Report on the “Trait-based approaches to ocean life” scoping workshop, October 5-8, 2015
Barton, Andrew D.
Andersen, Ken H.
Fiksen, Øyvind Ø. F.
Follows, Michael J.
Mouw, Colleen B.
Record, Nicholas R.
Rynearson, Tatiana A.
MetadataShow full item record
From the introduction: Marine ecosystems are rich and biodiverse, often populated by thousands of competing and interacting species with a vast range of behaviors, forms, and life histories. This great ecological complexity presents a formidable challenge to understanding how marine ecosystems are structured and controlled, but also how they respond to natural and anthropogenic changes. The trait-based approach to ocean life is emerging as a novel framework for understanding the complexity, structure, and dynamics of marine ecosystems, but also their broader significance. Rather than considering species individually, organisms are characterized by essential traits that capture key aspects of diversity. Trait distributions in the ocean emerge through evolution and natural selection, and are mediated by the environment, biological interactions, anthropogenic drivers, and organism behavior. Because trait variations within and across communities lead to variation in the rates of crucial ecosystem functions such as carbon export, this mechanistic approach sheds light on how variability in the environment, including climate change, impacts marine ecosystems, biogeochemical cycles, and associated feedbacks to climate and society.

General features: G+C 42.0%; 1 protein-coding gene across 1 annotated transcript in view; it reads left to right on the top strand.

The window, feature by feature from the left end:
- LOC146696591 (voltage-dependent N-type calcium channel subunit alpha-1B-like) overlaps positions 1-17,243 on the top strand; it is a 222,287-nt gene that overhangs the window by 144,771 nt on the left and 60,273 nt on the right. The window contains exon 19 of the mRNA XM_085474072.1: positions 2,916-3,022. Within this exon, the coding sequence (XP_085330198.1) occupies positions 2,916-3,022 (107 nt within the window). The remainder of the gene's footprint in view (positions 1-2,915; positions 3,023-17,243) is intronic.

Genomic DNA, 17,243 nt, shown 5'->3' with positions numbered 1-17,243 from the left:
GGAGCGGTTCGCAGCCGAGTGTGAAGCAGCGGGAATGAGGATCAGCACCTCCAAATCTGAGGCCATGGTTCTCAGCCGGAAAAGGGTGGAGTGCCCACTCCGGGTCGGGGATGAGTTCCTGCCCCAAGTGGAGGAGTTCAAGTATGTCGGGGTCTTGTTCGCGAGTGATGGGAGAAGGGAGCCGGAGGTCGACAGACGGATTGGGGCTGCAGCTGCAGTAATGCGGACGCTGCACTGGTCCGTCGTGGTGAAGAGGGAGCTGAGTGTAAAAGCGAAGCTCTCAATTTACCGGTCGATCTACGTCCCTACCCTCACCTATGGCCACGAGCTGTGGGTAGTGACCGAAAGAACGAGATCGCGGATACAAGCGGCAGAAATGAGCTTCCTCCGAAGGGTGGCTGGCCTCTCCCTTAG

"Trait-based Approaches to Ocean Life” Scoping Workshop, October 5-8, 2015, Waterville Valley, NH, USA
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